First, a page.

Passively-cooled cabinets protect process analyzer instrumentation
High performance environmental protection cabinets have been selected for Shell’s ‘Prelude’ floating liquefied natural gas project. Designed for extended service life in hazardous areas, the shelters incorporate innovative semi-passive cooling technology to offer a stringently specified instrumentation protection solution.
Shell’s Prelude floating liquefied natural gas (FLNG) project is setting new engineering records. Designed to liquefy natural gas extracted from subsea wells by chilling it to -162 degrees Celsius, and to then store the liquid until it is offloaded to large LNG carriers, the vessel will be the largest in the world, with a length of 488 metres and a width of 74 metres. The hull of the vessel was constructed in South Korea and launched in December 2013. Due to enter service in 2017, the vessel will be towed to the Prelude and Concerto gas fields in the Browse Basin near Timor, about 200 km off the northwest coast of Australia, where it will be permanently anchored for about 25 years. After this time it will be inspected, overhauled and possibly moved to a new location, where it will be expected to provide a further 25 years of service.
Much of the on-line process analysis instrumentation on the Prelude FLNG vessel will be housed in purpose-built environmental protection cabinets supplied by Intertec. In total, the company is supplying 90 cabinets for sample conditioning systems and 30 cabinets for process analyzers, each designed to match the instrumentation content and layout precisely in order to optimise thermal performance.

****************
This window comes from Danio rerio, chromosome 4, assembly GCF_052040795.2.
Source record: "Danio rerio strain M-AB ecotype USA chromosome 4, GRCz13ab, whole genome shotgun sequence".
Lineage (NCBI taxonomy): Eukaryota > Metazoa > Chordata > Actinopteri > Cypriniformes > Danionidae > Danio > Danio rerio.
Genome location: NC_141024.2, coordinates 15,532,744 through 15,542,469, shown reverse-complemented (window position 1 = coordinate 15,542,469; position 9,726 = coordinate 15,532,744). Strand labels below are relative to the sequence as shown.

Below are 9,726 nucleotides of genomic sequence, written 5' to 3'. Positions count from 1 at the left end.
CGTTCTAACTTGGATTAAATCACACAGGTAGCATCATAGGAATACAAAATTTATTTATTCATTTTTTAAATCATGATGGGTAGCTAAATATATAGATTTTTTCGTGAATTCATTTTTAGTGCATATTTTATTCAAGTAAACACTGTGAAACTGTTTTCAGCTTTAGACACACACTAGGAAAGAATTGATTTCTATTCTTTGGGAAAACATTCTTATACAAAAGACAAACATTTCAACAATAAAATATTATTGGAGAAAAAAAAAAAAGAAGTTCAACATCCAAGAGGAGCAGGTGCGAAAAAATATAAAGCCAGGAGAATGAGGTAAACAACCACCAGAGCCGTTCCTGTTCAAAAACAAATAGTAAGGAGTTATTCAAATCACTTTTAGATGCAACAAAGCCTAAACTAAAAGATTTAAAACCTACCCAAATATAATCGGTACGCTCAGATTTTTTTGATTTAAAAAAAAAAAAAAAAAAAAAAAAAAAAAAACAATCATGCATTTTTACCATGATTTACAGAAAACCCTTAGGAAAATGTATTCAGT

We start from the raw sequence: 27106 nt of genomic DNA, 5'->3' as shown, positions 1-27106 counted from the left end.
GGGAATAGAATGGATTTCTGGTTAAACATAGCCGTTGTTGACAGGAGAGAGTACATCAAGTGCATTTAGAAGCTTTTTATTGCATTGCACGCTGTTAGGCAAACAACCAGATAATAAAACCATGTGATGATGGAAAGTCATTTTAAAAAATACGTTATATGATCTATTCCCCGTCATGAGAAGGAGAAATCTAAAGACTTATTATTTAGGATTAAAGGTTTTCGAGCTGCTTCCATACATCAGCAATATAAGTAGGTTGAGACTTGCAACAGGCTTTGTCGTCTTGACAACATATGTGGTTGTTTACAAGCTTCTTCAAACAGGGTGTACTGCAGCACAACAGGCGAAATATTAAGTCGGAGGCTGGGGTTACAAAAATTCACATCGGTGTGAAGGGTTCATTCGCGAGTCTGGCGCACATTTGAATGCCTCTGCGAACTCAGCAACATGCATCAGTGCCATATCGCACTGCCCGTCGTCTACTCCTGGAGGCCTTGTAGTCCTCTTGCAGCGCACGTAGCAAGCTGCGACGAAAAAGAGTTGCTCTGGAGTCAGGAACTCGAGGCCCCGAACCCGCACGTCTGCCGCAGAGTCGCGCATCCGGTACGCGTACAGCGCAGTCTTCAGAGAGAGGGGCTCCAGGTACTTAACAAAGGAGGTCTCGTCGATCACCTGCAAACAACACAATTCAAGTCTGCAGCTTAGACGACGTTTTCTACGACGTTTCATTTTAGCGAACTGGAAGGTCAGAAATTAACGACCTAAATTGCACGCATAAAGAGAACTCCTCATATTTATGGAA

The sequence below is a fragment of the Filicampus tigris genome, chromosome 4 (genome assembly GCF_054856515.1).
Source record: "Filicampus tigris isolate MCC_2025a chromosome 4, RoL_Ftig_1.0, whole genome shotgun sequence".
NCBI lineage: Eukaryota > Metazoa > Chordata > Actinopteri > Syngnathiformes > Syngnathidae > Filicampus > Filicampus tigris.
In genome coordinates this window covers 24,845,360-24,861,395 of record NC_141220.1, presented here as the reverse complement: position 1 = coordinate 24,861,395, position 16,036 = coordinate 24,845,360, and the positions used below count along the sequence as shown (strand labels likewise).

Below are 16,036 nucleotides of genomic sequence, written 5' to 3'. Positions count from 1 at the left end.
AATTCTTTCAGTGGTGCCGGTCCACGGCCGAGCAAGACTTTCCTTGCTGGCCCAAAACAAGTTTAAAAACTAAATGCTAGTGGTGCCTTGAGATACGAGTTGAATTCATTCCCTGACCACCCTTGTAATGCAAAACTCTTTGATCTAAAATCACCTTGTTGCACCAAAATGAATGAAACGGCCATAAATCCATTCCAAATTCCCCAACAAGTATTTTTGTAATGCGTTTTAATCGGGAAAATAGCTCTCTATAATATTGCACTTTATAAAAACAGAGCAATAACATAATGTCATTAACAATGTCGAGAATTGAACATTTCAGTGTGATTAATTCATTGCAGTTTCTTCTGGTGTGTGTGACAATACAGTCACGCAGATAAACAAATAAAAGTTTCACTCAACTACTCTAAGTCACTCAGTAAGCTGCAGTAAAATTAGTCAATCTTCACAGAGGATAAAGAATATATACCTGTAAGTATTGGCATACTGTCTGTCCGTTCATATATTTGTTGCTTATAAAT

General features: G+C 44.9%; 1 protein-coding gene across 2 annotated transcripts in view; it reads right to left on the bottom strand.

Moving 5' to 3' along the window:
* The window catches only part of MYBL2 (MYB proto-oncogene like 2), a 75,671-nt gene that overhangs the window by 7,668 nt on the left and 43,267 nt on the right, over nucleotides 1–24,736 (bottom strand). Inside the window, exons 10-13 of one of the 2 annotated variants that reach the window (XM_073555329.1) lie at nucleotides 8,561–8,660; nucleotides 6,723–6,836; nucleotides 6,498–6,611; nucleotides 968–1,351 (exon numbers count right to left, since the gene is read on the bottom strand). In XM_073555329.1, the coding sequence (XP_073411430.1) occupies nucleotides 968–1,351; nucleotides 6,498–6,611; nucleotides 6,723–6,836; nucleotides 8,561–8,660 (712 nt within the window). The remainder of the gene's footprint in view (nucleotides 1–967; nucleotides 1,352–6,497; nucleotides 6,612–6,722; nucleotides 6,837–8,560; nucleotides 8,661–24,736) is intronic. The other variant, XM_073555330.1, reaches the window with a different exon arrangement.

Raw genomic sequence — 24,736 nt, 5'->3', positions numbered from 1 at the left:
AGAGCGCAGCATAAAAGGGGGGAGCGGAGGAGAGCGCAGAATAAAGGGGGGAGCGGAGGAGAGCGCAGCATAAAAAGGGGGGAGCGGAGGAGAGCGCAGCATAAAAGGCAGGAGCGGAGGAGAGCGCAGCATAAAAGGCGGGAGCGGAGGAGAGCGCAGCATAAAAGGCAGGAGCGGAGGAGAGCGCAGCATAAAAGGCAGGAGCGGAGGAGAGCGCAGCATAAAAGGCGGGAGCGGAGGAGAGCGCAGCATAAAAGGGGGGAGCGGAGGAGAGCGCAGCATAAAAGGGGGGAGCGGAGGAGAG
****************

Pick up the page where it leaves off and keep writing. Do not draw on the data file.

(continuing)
As Intertec’s Commercial Director, Hans Geiger, points out, “Only three of the 120 cabinets that Intertec is supplying for this project are the same size. Our specialised design and automated manufacturing capabilities enable us to produce custom environmental protection products very easily, to optimise performance and match the space available on demanding applications like this.”
The cabinets that Intertec is supplying are required to be capable of withstanding severe Category 5 tropical cyclones with wind speeds in excess of 252km/h and to have a minimum service life of 25 years - with 50 years as a design aim. Additional requirements include a high degree of resistance to corrosion being caused by the saline environment and the presence of sour or acid gas, and the ability to cool electronics equipment without using explosion-proof air conditioning systems, which incur high capital and operating costs.
The environmental protection cabinets are constructed from a proprietary composite material comprising sandwich walls of long-fibre glass reinforced polyester (GRP) sheets, enclosing a core of polyurethane foam. The material has a similar strength to that of stainless steel but is about four times lighter, making it ideal for use on offshore platforms and floating structures, where every effort is made to minimise weight.